White House Chief of Staff: Biden Administration Taking Responsibility for COVID-19 Vaccines

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President Joe Biden is taking responsibility for distributing and administering COVID-19 vaccines in America, his chief of staff said Sunday, as he also defended statements different health advisers made.

“The fundamental difference between the Biden approach and the Trump approach is that we’re going to take responsibility at the federal government. We’re going to own this problem. We’re going to work closely with the states. They are our key partners in getting this done. But we’re also going to do the work ourselves,” Ron Klain said on NBC’s “Meet the Press,” referencing how over 41 million vaccine doses have been sent to states, but only 20 million have been administered.

“We’re going to set up these federal vaccination centers to make sure that in states that don’t have enough vaccination sites, we fill those gaps. We’re going to work closely with the manufacturers to ramp up production. One of the first orders the president signed was using his legal authority under the Defense Production Act to mandate the production of more vials that can extract more doses out, more syringes that could extract more doses out of the existing vaccine vials. So we’re going to use all the powers we have in the White House,” added Klain, who spoke as Biden’s nominee for health secretary told another station that the United States is seeing uncontrolled spread of COVID-19.

COVID-19 is the disease caused by the CCP (Chinese Communist Party) virus.

Biden unveiled a national COVID-19 strategy during his first full day in office and campaigned on the issue, saying he’d be at the head of a response that would do better than former President Donald Trump’s administration did. Still, he said Friday that the trajectory of the pandemic in the next months couldn’t be changed, triggering pushback from some.

Nurse Patti Ward inoculates EMT Jazmin Murillo with the Moderna COVID-19 vaccine at UMass Memorial Hospital in Marlborough, Mass., on Jan. 12, 2021. (Joseph Prezioso/AFP via Getty Images)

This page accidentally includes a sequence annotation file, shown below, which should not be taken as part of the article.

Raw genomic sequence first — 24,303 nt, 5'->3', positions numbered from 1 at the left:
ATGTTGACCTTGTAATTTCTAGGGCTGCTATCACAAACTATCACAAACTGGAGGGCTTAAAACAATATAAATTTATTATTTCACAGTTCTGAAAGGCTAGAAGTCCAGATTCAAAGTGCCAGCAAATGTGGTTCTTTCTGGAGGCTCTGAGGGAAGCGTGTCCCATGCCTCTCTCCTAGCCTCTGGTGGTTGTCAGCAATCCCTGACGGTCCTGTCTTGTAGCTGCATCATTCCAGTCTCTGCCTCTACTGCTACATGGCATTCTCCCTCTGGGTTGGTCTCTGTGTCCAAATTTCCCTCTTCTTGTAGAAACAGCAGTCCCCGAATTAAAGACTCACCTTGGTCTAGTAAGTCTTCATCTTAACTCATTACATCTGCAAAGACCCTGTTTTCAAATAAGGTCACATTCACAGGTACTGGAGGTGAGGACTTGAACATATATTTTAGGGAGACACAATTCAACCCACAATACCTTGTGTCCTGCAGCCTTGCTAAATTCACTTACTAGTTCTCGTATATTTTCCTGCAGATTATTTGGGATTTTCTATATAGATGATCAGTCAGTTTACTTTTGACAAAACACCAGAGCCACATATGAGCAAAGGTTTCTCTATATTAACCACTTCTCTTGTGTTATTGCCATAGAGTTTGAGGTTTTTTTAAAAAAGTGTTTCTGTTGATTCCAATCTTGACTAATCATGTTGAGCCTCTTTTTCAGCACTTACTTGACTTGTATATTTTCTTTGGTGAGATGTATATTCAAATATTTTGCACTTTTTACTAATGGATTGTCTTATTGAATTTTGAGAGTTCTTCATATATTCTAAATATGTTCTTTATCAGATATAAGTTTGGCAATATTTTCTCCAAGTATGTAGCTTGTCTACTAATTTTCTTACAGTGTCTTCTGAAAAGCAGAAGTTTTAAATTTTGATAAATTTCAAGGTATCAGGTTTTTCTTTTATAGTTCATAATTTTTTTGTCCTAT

Biden also pledged to oversee 100 million vaccinations in his first 100 days in office, a goal that’s already within reach because of the acceleration of daily vaccinations that took place under Trump. West Virginia Gov. Jim Justice, a Republicansaid last week he wants the daily rate of nationwide vaccinations to shoot to 5 million, or even 10 million.

Klain said Biden’s goal is still “very bold and ambitious” but hopes that even more Americans are vaccinated.

Two Biden administration officials presented an apparent contradiction, with Jeff Zients, coordinator of the president’s COVID-19 task force, suggesting during a call with reporters that Trump’s team left them with little in the way of vaccine distribution. The claim was echoed in a CNN report that cited anonymous officials.

Dr. Anthony Fauci, though, told reporters during a briefing, “We certainly are not starting from scratch.”

“I think those two statements actually reconcile more than you might think. I think what Dr. Fauci’s saying is, of course, a year of really amazing scientific breakthrough and discovery created this vaccine in record time. And we have seen the initial wave of vaccinations take place. So that is progress we are building on. There’s no question about it. But the process to distribute the vaccine, particularly outside of nursing homes and hospitals out into the community as a whole did not really exist when we came into the White House,” Klain said Sunday.

“As everyone in America has seen, the way in which people get vaccine is chaotic. It’s very limited. We’ve seen this factor all over the country where millions of doses have been distributed. About half of that has been given out. So the process of getting that vaccine into arms, that’s the hard process, that’s where we’re behind as a country and that’s where we’re focused, in the Biden administration, on getting that ramped up.”